Review: Kubrickian 'Ad Astra' is a space odyssey done (mostly) right

Brad Pitt stars in “Ad Astra”.

Brad Pitt stars in “Ad Astra”. Francois Duhamel/20th Century Fox

Can a movie be considered great if the sum of its cool parts is nothing extraordinary? That’s the question coming out of director James Gray’s new outer space epic, Ad Astra. While the Brad Pitt vehicle nails the look and feel of a sci-fi classic, the picture as a whole falls short of its lofty ambitions.

Pitt plays Roy McBride, a cucumber-cool space cowboy. After a catastrophic electrical phenomenon dubbed The Surge wreaks havoc on near-future Earth, Space Command taps Roy for a top-secret mission to Neptune. They believe his father (Tommy Lee Jones), a decorated astronaut who traveled to the edge of the solar system nearly 20 years ago, might be responsible.

As Roy travels to infinity and beyond, his journey takes on a few different shapes. The overall expedition gives off heavy Kubrick vibes. A quick trip to the moon results in a Fast and the Furious chase. A distress call response flirts with the horror genre. And the looming conflict with Roy’s father echoes classical drama. Weirdly enough, the scenes work in and of themselves—maybe it’s that there are too many references and not enough new ideas. Ad Astra plays out like 2001 meets Apocalypse Now, and while that looks good on paper, it doesn’t seem to stand on its own two space boots.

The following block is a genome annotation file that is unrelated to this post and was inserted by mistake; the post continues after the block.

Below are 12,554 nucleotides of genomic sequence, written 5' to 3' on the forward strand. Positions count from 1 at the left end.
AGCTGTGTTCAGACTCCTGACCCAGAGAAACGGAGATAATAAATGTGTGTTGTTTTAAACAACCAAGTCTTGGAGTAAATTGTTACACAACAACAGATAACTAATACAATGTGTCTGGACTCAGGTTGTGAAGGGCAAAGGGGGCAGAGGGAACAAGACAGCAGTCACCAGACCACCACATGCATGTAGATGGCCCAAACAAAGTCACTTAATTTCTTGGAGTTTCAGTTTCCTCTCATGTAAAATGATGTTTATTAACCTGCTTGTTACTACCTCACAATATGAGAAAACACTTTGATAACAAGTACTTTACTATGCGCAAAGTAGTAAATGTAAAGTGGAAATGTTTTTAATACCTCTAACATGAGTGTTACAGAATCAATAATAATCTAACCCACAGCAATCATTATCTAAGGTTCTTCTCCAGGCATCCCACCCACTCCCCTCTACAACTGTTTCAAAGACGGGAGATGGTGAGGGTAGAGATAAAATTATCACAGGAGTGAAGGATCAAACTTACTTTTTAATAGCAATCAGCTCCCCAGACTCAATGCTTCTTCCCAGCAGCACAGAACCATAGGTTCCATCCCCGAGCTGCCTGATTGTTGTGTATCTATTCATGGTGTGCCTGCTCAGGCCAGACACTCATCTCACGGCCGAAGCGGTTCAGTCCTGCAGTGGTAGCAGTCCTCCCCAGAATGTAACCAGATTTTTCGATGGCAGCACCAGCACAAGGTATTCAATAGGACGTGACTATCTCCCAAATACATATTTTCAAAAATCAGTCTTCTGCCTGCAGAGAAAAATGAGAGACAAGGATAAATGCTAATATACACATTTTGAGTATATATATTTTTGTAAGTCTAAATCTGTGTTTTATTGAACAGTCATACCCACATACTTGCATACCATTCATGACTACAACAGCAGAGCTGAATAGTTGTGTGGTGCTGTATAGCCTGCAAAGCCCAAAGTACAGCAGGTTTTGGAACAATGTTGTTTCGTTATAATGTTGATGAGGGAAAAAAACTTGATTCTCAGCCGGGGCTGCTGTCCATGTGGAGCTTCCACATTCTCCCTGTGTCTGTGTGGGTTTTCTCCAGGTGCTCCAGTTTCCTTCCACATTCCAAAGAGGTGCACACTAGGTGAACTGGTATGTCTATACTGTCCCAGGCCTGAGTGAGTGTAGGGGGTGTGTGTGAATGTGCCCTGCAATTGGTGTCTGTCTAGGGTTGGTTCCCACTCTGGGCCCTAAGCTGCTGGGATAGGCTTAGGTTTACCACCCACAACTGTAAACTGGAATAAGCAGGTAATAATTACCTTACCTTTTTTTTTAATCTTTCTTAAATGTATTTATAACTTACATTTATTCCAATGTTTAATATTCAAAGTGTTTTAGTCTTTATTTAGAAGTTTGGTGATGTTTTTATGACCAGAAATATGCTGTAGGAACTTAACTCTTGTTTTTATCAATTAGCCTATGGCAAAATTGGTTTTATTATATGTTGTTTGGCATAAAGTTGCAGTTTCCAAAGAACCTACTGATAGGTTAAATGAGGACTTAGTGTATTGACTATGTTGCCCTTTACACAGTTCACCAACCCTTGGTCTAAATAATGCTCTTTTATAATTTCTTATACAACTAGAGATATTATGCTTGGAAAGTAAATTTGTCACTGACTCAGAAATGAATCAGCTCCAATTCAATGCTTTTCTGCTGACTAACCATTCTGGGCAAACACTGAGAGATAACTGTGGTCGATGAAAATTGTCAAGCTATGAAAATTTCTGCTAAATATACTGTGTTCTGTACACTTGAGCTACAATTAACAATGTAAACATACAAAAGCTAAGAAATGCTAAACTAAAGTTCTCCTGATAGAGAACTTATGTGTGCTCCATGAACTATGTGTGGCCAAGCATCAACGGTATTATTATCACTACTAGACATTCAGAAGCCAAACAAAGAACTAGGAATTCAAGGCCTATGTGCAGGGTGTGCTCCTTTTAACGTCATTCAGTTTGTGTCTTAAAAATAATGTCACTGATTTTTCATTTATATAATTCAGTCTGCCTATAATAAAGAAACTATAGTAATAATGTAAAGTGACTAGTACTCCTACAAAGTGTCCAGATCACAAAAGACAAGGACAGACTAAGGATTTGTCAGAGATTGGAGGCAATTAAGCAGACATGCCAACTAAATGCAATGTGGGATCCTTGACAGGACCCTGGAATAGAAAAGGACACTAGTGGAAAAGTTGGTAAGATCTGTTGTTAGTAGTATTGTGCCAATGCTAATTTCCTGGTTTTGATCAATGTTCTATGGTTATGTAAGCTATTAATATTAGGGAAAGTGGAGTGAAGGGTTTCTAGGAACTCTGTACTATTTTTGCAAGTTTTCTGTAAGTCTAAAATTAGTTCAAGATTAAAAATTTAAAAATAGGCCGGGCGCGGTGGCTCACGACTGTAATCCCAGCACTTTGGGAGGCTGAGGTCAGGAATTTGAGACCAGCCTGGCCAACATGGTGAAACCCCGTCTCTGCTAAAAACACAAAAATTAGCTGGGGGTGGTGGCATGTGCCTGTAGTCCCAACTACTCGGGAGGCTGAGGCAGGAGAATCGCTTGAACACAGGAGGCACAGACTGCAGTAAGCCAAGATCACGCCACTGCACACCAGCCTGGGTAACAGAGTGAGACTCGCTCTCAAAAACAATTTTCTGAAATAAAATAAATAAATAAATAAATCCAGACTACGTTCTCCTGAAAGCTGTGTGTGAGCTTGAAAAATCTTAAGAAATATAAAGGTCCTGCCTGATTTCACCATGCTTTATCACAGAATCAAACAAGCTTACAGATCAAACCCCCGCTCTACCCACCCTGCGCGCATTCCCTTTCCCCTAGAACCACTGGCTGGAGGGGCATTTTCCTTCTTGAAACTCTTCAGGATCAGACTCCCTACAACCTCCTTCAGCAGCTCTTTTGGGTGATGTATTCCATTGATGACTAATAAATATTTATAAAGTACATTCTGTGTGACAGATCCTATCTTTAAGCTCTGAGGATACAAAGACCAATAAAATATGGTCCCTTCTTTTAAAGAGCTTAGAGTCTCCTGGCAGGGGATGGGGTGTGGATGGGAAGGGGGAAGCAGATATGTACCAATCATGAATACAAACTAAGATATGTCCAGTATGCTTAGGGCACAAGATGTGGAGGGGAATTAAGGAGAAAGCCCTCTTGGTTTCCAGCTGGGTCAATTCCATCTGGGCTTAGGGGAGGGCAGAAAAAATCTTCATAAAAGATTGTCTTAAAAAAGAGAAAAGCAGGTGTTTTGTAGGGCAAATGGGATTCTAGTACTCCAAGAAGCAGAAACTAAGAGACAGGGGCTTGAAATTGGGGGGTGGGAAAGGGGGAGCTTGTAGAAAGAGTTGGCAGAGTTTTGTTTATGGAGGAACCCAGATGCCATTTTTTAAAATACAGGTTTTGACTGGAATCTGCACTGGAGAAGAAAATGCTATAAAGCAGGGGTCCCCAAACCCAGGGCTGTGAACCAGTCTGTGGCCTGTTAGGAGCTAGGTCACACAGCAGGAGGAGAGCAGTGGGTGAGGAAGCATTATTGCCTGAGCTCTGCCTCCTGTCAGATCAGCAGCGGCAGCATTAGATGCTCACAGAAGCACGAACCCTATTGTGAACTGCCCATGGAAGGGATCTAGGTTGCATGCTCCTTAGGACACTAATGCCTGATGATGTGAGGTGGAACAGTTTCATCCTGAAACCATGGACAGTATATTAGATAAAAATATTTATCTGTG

Or maybe it’s the ending-slash-final thesis that does it. There’s a Coelho-esque realization about humanity and our relationships to one another that college freshman might find pithy, but the rest of us will consider old hat. It doesn’t necessarily spoil the good parts, but it does leave you underwhelmed in total.

That said, the movie does a lot right. I’m a sucker for space odysseys, and Ad Astra plays the hits and plays ’em well. Guy falling through the bleak expanse of nothingness? Check. Labored breathing through helmet comms during a space fight? Check. Not-so-subtle condemnations of corporate overreach? Oh baby, that’s a check.

Cinematography plays a huge part in the genre’s success, and Gray’s crew kills it here. Hoyte van Hoytema (Let the Right One In, Her, Interstellar) is the man behind the cam, and his work in Ad Astra furthers his reputation as one of the best cinematographers working today. It takes a lot of skill to manipulate darkness—computer-generated or otherwise—so effectively, and van Hoytema makes it look easy.

In front of the camera, Brad Pitt gives one of his best performances to date. Pitt’s one of those actors who often looks like himself no matter the role, but here he really sinks into the character. A scene where Roy tries to contact his father via laser transmission on Mars shows the actor at his peak, devolving from buttoned-up military man to longing son with a subtlety that’s as impressive as it its emotive. With Ad Astra’s release hard on the heels of Once Upon a Time Hollywood..., you have to wonder if the 55-year-old Pitt is only now hitting his stride.

So Ad Astra’s a bit of a mixed bag. Sci-fi fans will enjoy the ride, but it’s hard to imagine a lasting legacy.

Ad Astra
Director: James Gray
Starring: Brad Pitt, Liv Tyler, Ruth Negga
Rated: PG-13
Theater: Area theaters, now playing